SENATE COMMITTEE SETS UP TRANSPORTATION FUNDING SHOWDOWN
In a move that will please providers of and investors in mass transportation, The Senate Transportation, Housing and Urban Development, and Related Appropriations Subcommittee today approved its FY2018 appropriations bill with funding to advance transportation infrastructure development. The bill provides $19.47 billion in discretionary appropriations for the U.S. Department of Transportation for fiscal year 2018. This is $978 million above the FY2017 enacted level. Within this amount, priority is placed on programs to improve the safety, reliability, and efficiency of the transportation system.
Especially pleasing to transit advocates is the fact that the bill includes $550 million, $50 million above the FY2017 enacted level, for TIGER grants (also known as National Infrastructure Investments). A House proposal more reflective of trump administration priorities would eliminate this program which has widespread support at the local level. In addition, the Senate bill calls for $12.129 billion for the Federal Transit Administration (FTA), $285 million below the FY2017 enacted level. Transit formula grants total $9.733 billion, consistent with the FAST Act. The bill provides a total of $2.133 billion for Capital Investment Grants (“New Starts”), fully funding all current “Full Funding Grant Agreement” (FFGA) transit projects, which is $280 million below the FY2017 enacted level.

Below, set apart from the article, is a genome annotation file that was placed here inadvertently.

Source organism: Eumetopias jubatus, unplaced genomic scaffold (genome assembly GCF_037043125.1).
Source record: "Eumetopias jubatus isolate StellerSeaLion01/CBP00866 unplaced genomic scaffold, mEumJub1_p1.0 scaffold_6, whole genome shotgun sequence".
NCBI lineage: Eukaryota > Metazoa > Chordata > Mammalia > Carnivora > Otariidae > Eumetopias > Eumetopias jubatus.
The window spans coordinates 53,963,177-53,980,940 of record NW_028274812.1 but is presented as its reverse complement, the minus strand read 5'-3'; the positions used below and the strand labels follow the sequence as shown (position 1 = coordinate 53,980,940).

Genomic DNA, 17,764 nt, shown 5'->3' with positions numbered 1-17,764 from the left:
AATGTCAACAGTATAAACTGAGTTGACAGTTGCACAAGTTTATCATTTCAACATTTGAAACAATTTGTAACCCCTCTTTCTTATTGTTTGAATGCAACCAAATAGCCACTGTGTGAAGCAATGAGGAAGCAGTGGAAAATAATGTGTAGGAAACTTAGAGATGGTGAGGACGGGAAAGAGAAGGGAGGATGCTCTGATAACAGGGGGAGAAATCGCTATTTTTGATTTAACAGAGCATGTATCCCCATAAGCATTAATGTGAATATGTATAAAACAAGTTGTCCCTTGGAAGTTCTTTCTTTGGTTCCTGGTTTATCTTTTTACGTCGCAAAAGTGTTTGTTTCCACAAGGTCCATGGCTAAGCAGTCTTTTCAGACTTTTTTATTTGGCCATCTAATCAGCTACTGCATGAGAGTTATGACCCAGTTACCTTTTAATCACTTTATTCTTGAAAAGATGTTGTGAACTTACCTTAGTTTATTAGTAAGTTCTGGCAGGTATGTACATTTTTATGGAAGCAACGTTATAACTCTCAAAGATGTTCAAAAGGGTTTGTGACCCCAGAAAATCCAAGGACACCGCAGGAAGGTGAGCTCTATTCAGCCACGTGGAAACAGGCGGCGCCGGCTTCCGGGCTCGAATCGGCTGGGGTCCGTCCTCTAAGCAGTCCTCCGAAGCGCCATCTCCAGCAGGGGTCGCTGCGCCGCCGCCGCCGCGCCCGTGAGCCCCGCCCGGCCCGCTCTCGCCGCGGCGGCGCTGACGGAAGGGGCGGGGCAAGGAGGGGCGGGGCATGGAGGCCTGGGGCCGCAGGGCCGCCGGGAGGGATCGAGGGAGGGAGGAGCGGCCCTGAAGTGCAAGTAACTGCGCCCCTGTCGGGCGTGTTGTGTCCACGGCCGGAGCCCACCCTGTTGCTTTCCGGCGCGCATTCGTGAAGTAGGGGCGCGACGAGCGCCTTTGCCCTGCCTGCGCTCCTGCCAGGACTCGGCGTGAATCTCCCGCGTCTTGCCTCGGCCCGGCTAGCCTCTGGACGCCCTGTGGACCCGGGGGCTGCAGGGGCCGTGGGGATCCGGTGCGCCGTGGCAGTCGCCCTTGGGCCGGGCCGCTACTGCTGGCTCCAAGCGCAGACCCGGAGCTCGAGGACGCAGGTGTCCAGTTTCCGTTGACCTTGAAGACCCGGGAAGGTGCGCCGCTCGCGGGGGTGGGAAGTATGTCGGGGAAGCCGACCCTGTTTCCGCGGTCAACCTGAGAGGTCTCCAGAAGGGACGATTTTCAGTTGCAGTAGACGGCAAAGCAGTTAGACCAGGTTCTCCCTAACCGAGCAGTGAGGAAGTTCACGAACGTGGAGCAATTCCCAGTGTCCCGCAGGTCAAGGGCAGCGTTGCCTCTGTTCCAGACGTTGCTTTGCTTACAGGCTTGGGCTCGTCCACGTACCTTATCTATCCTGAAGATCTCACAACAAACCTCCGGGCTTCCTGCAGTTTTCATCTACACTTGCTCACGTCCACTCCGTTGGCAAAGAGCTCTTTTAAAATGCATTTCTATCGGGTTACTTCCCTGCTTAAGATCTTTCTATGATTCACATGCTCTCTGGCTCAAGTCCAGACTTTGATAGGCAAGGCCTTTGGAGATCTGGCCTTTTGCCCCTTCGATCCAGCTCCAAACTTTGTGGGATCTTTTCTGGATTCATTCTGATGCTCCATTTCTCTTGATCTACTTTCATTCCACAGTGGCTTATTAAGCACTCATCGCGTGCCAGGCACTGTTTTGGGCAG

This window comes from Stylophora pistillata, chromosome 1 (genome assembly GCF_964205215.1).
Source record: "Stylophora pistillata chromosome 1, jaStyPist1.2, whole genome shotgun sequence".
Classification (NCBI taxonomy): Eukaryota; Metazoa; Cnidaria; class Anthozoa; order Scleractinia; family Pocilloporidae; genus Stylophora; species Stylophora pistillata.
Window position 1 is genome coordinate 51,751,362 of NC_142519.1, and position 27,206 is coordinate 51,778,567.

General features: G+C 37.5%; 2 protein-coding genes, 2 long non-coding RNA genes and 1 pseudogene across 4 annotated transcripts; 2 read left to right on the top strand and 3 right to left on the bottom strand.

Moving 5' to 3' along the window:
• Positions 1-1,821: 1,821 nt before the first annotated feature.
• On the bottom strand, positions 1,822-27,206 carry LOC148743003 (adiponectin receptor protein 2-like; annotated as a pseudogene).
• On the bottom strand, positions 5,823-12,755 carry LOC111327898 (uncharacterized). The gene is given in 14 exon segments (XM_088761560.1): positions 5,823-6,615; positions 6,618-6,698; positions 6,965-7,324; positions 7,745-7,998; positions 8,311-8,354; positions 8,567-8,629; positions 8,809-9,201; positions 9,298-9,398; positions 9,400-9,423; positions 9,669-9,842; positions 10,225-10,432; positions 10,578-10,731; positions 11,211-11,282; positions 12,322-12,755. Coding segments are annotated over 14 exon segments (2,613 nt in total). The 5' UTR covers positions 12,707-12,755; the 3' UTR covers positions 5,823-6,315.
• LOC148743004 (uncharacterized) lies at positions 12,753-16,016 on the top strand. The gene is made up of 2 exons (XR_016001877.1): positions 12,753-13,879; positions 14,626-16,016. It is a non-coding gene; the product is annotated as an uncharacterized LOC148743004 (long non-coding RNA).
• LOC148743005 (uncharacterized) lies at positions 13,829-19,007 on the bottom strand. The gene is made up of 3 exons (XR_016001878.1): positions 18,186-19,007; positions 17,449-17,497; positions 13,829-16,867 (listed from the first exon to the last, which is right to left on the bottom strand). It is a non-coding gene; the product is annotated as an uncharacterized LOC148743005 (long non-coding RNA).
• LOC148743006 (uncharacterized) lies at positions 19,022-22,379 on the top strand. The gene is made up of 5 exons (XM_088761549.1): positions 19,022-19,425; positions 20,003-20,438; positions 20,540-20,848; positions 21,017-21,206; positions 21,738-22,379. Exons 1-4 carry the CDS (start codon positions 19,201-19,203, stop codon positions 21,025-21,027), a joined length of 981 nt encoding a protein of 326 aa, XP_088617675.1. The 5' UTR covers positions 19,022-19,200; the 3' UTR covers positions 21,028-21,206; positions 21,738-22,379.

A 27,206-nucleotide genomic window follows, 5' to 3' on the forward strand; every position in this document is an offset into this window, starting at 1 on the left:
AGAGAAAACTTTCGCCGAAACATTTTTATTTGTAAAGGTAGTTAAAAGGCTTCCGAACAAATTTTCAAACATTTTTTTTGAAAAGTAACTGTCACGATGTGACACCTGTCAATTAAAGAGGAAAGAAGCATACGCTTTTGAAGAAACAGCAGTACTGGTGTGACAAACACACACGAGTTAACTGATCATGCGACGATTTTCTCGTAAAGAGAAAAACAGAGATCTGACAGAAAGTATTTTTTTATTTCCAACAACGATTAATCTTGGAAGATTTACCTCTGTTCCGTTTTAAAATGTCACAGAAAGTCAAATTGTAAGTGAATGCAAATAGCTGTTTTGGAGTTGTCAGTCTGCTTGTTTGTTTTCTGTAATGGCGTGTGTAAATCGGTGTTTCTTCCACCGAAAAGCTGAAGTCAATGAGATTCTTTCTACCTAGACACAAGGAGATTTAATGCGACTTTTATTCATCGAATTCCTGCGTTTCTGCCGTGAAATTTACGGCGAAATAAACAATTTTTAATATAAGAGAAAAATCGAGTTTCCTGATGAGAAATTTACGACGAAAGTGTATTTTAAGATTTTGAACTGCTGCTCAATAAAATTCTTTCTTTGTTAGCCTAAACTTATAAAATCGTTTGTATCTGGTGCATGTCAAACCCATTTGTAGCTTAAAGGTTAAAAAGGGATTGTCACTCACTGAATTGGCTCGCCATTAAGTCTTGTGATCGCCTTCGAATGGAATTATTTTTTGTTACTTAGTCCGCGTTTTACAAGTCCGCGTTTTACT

Heavy rail will benefit as well with the Senate proposing $1.974 billion for the Federal Railroad Administration (FRA), $122 million above the FY2017 enacted level. This includes $1.6 billion for Amtrak for the Northeast Corridor and National Network, continuing service for all current routes. The bill also provides $250.1 million for FRA safety and operations, as well as research and development activities.
The bill also provides $92.5 million for the Consolidated Rail Infrastructure and Safety Improvement grants program, of which $35.5 million is for initiation or restoration of passenger rail, $26 million for Federal-State Partnership for State of Good Repair grants, and $5 million for Restoration and Enhancement grants.